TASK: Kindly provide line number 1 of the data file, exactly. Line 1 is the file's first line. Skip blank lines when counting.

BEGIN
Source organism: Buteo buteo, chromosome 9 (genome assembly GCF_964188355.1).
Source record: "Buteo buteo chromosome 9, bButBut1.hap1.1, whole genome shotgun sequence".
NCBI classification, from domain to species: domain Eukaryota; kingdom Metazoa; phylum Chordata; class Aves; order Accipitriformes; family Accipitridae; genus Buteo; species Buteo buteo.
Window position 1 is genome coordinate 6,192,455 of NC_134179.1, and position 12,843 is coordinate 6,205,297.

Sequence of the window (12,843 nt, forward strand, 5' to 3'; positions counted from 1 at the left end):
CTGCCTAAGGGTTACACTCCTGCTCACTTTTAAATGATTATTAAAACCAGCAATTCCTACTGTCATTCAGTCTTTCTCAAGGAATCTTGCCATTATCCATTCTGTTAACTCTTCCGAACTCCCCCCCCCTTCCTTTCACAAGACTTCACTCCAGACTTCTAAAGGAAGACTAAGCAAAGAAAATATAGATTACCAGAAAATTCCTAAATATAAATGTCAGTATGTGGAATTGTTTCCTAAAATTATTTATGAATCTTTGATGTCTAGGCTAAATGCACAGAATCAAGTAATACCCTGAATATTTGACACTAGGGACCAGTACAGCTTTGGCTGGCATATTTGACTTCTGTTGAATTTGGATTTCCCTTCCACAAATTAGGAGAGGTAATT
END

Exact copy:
Source organism: Buteo buteo, chromosome 9 (genome assembly GCF_964188355.1).